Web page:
The Writer's Museum is housed in the beautiful and ornate Lady Stair's House, a category 'A' listed building. Built in 1622 by Sir William Gray, it was given to the City of Edinburgh in 1907 for use as a museum. The collection celebrates the legacy of Scotland's literary contributions, with special emphasis given to Sir Walter Scott, Robert Louis Stevenson and Robert Burns. The museum is home to numerous portraits and manuscripts, and you can also see Burns' desk, Scott's chess set, and the printing press on which Scott's Waverly novels were first published. They maintain one of the world's premier collections of memorabilia related to Robert Louis Stevenson. Exhibits also spotlight current Scottish authors.
Recommended for Museums because: The Writer's Museum has a great collection of memorabilia relating to Scotland's three most famous literary figures, Burns, Stevenson and Scott.
Simon's expert tip: Don't miss the fascinating Makar's Court with its flagstones inscribed with quotes from famous literary figures.
This phenomenal museum celebrates the beauty of the earth via innovative technology. It is situated at the opposite end of the Old Town from the castle, near Holyrood Palace in the shadow of the crags and Arthur's Seat. Interactive exhibits allow visitors to experience simulated earthquakes, tropical rainstorms, the ocean floor, ice ages, glaciers and mountains. Particularly interesting is the virtual tour around the eleven Earthscapes. It is educational fun for the whole family and can serve as a good introduction to concepts surrounding the formation of the planet, the creatures we share the earth with, and the growth of the human population.
Recommended for Museums because: Our Dynamic Earth is sure to inspire, delight and educate.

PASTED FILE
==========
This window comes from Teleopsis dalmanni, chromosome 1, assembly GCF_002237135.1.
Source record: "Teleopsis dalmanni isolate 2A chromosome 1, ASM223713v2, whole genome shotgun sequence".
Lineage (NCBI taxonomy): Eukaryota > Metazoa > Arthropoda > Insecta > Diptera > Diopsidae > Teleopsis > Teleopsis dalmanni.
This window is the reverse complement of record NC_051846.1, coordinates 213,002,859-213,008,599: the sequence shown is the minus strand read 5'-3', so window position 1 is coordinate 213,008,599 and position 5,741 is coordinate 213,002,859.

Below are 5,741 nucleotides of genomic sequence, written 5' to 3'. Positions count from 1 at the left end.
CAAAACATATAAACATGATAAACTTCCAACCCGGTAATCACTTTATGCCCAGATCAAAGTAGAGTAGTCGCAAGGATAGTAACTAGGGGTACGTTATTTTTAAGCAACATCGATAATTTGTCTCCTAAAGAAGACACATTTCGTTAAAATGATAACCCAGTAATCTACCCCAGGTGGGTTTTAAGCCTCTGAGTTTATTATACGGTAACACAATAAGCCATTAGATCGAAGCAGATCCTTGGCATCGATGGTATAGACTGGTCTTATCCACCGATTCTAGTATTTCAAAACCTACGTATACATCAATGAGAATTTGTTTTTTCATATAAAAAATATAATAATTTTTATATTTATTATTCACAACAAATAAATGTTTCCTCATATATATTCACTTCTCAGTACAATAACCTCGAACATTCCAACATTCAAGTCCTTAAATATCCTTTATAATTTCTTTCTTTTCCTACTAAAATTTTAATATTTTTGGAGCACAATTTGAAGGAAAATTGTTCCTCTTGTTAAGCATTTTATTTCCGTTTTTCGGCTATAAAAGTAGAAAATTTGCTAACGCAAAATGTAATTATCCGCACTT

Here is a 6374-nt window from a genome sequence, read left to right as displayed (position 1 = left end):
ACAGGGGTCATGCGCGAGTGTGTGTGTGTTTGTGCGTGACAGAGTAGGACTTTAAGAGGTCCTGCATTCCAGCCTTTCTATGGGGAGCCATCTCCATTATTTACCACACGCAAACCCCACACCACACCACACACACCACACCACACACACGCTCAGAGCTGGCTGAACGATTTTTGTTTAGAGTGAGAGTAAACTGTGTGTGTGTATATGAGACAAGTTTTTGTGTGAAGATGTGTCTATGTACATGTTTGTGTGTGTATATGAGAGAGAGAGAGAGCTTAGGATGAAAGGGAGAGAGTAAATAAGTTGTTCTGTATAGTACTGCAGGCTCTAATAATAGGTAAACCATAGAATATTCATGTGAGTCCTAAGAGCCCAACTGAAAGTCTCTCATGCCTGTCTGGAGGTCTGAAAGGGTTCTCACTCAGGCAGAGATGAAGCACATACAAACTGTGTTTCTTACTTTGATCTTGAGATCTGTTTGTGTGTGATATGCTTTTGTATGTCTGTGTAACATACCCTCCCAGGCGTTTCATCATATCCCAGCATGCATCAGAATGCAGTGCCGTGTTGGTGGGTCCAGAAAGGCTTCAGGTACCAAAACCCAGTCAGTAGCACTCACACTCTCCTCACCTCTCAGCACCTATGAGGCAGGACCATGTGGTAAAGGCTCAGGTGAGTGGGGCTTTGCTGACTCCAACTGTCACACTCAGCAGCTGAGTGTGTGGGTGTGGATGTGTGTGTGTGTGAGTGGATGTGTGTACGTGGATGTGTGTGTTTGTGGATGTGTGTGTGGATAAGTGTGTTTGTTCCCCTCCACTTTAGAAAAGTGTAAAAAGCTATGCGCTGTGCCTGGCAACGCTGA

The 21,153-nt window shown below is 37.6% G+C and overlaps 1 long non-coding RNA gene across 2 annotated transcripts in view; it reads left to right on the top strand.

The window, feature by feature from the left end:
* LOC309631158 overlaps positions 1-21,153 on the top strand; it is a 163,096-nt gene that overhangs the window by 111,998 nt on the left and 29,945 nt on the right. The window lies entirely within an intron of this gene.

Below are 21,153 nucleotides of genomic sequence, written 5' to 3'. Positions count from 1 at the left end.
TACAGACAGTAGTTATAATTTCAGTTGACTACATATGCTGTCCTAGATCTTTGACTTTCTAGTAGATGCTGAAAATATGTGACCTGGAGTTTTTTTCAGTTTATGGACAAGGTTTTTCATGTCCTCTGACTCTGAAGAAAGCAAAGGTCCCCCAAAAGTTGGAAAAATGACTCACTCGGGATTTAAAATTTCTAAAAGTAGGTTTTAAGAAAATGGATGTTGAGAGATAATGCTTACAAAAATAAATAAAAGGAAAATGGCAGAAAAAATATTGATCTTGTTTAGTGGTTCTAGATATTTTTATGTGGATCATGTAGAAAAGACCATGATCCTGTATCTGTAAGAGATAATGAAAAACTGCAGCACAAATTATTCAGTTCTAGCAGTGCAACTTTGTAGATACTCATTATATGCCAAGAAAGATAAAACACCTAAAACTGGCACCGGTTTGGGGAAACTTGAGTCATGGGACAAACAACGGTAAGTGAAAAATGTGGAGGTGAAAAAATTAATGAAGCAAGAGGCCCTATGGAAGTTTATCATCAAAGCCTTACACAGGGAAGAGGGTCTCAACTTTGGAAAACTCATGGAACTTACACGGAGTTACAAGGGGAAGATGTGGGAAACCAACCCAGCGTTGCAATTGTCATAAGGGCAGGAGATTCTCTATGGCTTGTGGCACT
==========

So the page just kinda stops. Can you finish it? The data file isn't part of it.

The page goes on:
Simon's expert tip: There are frequent special exhibits and events, so check up on the calendar before you go.
The diverse collection at the National Museum of Scotland encompasses the history of Scotland along with exhibitions of international interest. You can learn all about Scotland's past from the age of chivalry through to the industrial revolution and beyond. You'll also find diverse displays on everything from the pharaohs of ancient Egypt to the samurais of Japan. The natural world, science and technology, discoveries, art and design, and world cultures are all explored. There are interactive elements and activities to suit children of all ages, including science experiments, musical instruments and unusual photo opportunities. There are also regular exhibitions and you'll find plenty of shops, cafes and restaurants. It is a fantastic location for the whole family.
Recommended for Museums because: The National Museum has a wonderful collection with more than enough to delight both young and old.
Simon's expert tip: There are lots of great, interactive activities for children and plenty to keep adults interested so this is fun for the whole family. Kids of all ages love the models of trains and engines because you can push a button to activate the displays.